30

I want to compare two dates, however I'm running into trouble. 1 date is created from a java.util.date object and the other is manually crafted. The following code is an example:

Date ds = new Date();
DateTime d = new DateTime(ds);

DateTime e = new DateTime(2012,12,07, 0, 0);
System.out.println(d.isEqual(e));

However the test turns out false. I am guessing that it is because of the time. How can I check if these two dates are equal to each other (I mean the Year, month, date are identical)?

48
System.out.println(d.toDateMidnight().isEqual(e.toDateMidnight()));

or

System.out.println(d.withTimeAtStartOfDay().isEqual(e.withTimeAtStartOfDay()));
  • 6
    toDateMidnight() is deprecated and should not be used. Instead, withTimeAtStartOfDay() can be used, but it's still not optimal because it does not remove the timezone, so if the two dates have different timezones, they will never be equal. – Stan Feb 4 '14 at 13:10
  • 4
    I use toLocalDate(), which I presume has the same problem. To avoid that I guess you could chain withZone(), e.g.: d.toLocalDate().isEqual(e.withZone(d.zone).toLocalDate()). Note that this is not tested. – Charles Wood Jul 17 '14 at 16:33
  • 2
    This won't work if d and e are different time zones. Charles Wood's answer above is more reliable – Manish Patel May 6 '15 at 19:56
21

You should use toLocalDate():

date1.toLocalDate().isEqual(date2.toLocalDate())

This will get rid of the Time part of the DateTime.

There is another approach, but it does not account for the case where the two dates have a different timezone, so it's less reliable:

date1.withTimeAtStartOfDay().isEqual(date2.withTimeAtStartOfDay())
6
return DateTimeComparator.getDateOnlyInstance().compare(first, second);

Via How to compare two Dates without the time portion?

3

If you want to ignore time components (i.e. you want to compare only dates) you can use DateMidnight class instead of Date Time. So your example will look something like this:

Date ds = new Date();
DateMidnight d = new DateMidnight(ds);

DateMidnight e = new DateMidnight(2012, 12, 7);
System.out.println(d.isEqual(e));

But beware, it will print "true" only today :)

Also note that by default JDK Date and all Joda-Time instant classes (DateTime and DateMidnight included) are constructed using default timezone. So if you create one date to compare in code, but retrieve another one from the DB which probably stores dates in UTC you may encounter inconsistencies assuming you are not in UTC time zone.

  • DateMidnight in package time is deprecated suggestion is to use localDate – Andy Hayden Nov 4 '15 at 23:52
  • All the midnight-related classes and methods and methods are deprecated, supplanted by the "first moment of the day" concept and methods. – Basil Bourque Jan 7 '18 at 19:17
1

As they're DateTime objects, their time parts are also taken into consideration when you're comparing them. Try setting the time parts of the first date to 0, like:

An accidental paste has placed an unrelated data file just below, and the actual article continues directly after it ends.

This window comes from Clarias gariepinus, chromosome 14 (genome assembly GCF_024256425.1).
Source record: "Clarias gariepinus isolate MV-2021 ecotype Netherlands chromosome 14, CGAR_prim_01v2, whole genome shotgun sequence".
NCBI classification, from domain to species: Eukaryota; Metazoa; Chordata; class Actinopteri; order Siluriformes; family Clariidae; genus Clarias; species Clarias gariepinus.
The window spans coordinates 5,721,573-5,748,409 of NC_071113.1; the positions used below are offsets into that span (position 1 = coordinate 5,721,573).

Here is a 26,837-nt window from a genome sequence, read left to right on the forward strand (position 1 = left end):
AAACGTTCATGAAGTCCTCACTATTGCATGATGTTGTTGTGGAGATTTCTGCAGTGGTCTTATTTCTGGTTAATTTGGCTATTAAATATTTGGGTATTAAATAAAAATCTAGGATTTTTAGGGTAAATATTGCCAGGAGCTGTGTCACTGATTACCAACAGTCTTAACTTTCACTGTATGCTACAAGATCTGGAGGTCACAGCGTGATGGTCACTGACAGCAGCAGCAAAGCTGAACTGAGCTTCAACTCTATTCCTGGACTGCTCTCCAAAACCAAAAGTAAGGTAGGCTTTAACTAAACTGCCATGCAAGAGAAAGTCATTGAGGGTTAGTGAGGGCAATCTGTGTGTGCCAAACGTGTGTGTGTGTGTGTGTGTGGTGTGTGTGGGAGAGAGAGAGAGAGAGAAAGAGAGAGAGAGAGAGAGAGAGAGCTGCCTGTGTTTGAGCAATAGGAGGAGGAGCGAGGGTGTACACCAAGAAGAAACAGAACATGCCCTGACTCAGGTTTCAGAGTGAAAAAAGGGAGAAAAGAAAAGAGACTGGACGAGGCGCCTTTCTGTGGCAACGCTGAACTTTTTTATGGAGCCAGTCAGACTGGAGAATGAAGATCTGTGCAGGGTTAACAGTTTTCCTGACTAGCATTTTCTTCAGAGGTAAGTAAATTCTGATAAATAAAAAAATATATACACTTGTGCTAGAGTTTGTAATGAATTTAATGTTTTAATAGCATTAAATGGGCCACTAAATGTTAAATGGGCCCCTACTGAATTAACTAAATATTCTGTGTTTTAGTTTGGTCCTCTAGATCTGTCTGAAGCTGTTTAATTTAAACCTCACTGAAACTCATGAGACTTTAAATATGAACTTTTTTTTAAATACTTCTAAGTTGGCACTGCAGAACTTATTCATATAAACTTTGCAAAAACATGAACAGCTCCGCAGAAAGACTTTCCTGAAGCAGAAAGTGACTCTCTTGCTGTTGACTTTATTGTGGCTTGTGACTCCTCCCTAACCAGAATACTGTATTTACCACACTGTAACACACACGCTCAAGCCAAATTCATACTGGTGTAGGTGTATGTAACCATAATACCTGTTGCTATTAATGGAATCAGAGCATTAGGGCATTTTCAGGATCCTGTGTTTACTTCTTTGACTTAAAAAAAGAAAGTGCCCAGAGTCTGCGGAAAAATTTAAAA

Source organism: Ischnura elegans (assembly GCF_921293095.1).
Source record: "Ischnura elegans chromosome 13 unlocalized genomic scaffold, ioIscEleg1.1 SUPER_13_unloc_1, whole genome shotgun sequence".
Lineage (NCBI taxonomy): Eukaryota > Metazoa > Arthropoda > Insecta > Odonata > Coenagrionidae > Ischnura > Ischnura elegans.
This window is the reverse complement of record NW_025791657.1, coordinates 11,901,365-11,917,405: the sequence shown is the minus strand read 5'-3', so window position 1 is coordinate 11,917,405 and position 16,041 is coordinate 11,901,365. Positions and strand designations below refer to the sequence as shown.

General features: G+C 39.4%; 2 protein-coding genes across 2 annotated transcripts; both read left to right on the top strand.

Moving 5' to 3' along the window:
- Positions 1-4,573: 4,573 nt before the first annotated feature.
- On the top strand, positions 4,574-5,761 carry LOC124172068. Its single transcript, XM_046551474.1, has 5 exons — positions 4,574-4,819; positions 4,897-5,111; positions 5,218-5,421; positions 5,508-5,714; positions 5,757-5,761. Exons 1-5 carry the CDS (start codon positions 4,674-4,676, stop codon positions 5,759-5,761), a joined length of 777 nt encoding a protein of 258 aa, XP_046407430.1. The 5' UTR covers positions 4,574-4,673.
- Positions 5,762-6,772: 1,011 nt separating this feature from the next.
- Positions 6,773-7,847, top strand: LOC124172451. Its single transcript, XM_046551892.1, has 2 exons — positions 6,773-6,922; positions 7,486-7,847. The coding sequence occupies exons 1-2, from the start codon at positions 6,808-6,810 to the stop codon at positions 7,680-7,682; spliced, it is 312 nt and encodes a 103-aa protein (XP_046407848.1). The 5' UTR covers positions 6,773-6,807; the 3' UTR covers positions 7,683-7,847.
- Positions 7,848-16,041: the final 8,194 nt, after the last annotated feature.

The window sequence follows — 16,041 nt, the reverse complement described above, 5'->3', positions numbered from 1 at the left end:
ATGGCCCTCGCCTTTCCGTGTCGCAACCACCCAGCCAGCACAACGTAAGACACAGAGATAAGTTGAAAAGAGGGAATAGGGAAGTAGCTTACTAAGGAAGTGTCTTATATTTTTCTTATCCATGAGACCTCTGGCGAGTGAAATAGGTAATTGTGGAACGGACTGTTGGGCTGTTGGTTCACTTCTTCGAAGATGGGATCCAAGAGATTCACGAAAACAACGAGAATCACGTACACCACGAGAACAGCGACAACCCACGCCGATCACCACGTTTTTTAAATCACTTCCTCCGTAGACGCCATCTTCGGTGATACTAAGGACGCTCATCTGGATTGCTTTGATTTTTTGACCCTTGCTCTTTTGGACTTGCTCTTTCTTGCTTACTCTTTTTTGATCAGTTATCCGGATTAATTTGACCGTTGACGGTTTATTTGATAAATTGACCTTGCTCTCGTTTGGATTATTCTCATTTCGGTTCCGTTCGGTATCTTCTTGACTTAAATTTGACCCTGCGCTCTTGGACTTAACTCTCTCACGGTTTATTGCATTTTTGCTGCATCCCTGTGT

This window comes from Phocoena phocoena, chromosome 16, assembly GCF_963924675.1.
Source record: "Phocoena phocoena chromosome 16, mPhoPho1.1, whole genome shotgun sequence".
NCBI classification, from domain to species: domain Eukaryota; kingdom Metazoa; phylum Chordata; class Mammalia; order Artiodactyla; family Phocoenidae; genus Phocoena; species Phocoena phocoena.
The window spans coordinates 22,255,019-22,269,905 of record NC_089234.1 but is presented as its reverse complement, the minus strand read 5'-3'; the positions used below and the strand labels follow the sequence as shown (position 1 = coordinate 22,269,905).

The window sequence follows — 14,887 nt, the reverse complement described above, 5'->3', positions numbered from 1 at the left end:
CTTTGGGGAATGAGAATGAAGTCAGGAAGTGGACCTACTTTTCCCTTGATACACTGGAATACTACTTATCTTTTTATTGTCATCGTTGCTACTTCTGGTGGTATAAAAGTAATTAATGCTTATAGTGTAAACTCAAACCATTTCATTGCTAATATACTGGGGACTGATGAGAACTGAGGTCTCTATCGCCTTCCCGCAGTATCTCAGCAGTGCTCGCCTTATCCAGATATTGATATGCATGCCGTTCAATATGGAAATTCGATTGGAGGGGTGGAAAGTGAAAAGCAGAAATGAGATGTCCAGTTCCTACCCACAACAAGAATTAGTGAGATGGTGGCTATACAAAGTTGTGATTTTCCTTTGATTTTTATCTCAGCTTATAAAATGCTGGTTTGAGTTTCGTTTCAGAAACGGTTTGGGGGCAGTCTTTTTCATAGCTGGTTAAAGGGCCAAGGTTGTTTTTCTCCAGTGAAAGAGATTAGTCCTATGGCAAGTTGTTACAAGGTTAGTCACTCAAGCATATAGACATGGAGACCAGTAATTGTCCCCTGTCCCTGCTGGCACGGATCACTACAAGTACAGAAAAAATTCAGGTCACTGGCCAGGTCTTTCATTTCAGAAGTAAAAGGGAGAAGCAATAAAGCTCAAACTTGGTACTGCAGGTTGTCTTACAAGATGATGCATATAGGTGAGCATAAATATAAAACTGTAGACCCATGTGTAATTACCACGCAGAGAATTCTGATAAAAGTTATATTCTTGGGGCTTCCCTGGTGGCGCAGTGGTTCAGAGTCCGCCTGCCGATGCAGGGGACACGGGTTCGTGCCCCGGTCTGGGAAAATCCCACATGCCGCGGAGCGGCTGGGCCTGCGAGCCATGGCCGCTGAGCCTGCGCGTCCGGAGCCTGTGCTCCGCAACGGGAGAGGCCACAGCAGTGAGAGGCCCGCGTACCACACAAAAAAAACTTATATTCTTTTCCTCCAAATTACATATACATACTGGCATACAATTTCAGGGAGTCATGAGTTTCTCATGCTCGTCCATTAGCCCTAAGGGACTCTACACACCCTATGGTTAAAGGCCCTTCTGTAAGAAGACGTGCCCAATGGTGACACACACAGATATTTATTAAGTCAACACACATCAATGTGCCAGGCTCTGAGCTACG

d = d.withTime(0, 0, 0, 0);
1

I stumbled into this question while looking for a comparison with today. Here's how you can compare a date to today :

date1.toLocalDate().isBeforeNow() // works also with isAfterNow
  • The Question asked about equality, not before or after. What is date1? Not taken from the Question. – Basil Bourque Aug 9 '18 at 19:12
0

This is a static method which works for me.

public static boolean isSameDay(DateTime date1, DateTime date2){
    return date1.withTimeAtStartOfDay().isEqual(date2.withTimeAtStartOfDay());
}
  • I don't see the advantage of the existing Answer using toLocalDate. Except this one fails if the DateTime objects have different time zones whereas the other Answer’s approach would not. Whether this is good or bad depends on the business problem. – Basil Bourque Oct 21 '17 at 19:19
-1
DateTimeComparator.getDateOnlyInstance().compare(obj1, obj2);

obj1 and obj2 can be a String, Long, Date(java.util)... For the details see http://www.joda.org/joda-time/apidocs/index.html?org/joda/time/DateTimeComparator.html

  • 1
    Welcome to Stack Overflow! Before answering a question, always read the existing answers. This answer has already been provided. Instead of repeating the answer, vote up the existing answer. Some guidelines for writing good answers can be found here. – dferenc Jan 7 '18 at 14:12
-5

Write your own method

public boolean checkEqual(DateTime first,DateTime second){
     if(first.<getterforyear> == second.<getterforyear> && first.<getterformonth> == second.<getterformonth> && first.<getterforday> == second.<getterforday>){
         return true;
  }
 return false;
}
  • The types are the same, read the question carefully. Both are DateTime. – Hiery Nomus Dec 7 '12 at 13:51
  • 3
    This is completely unnecessary as Joda Time has a number of utility methods that do exactly this sort of thing. – Charles Wood Jul 17 '14 at 16:35

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